Don't be a Victim in the Graymail War

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Providers of email services have made significant strides in reducing the amount of unsolicited messages (spam) in users inboxes but all of the attention is causing problems for legitimate email marketers.

Hotmail indicated recently that it had reduced "true spam" in the inbox to fewer than 3 percent using its SmartScreen filtering technology. That's great and all, but 75 percent of the messages that people actually reported as spam were really legitimate content in the form of newsletters, offers or notifications. That’s a problem.

Hotmail's newly released one-click unsubscribe feature enables users to click just once to ban a particular newsletter from the inbox. "Just select (or open) a newsletter, and then choose Unsubscribe on the Sweep menu. Hotmail takes care of all the details like telling the sender to take you off their list, setting up a rule to block messages from that sender, and even cleaning up your inbox if you want," read the Microsoft/Hotmail announcement.

Fortunately, several strategies are available which may help email marketers counter the issue.

For starters, it may just be time to start sending fewer emails and at times of the day when recipients are more likely to open them. According to Marketlive, 39% of consumers would like to receive emails weekly from retailers with whom they have opted in. Data from the “2011 Merchant Guide to Maximizing Sales” indicates that this is more than double the proportion indicating the second-most preferred option, twice a month, and triple that of the third-most preferred choice, 2-6 times a week.

Subscriber-level filtering is also being introduced at a faster rate. Many ISP's are using new data points in their deliverability algorithm. Some of those factors might be if the sender is in the recipients address book, if the message has been deleted without being opened as well as the length of the view rate. To counter these measures, email marketers need to revert back to requests for whitelisting, focus on proper targeting, and the compelling nature of their subject lines, and keep pumping out fresh, relevant and meaningful content.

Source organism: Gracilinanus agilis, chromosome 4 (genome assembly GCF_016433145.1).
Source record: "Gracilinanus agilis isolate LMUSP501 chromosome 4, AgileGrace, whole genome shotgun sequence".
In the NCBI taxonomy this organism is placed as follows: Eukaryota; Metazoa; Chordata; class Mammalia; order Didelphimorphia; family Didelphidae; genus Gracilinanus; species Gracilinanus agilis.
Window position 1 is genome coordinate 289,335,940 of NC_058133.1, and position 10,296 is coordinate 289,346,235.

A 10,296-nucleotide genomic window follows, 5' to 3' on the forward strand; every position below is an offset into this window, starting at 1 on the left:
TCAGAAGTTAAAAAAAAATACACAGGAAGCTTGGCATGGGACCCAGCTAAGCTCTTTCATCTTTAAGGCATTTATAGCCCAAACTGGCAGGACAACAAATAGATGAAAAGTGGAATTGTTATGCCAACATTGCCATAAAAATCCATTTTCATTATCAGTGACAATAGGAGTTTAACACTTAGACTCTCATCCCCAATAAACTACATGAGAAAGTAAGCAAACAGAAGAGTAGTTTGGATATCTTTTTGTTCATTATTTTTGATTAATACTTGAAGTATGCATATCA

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AlfredI 12-24-2011 5:50 AM

Even though a client has actively opted to receive email, it becomes spam in their eyes when we:

act like they have nothing to do all day except read our messages,

email them on topics they shown no interest in,

and repeat messages too frequently.

Treat them the way we'd like to be treated.

RobertH 12-28-2011 12:22 PM

It looks like everone if different. It is difficult to treat everyone the same concerning sending graymail to a client. Suggest designing a profile screen for each subscriber, so that those that want daily, weekly, or monthly messages can specify what they want.

e learning development company 03-11-2012 8:22 PM

Yeah, It is crazy to see how these systems are working now a days.

e learning development company 03-11-2012 8:24 PM

True I am also seeing more and more of these..

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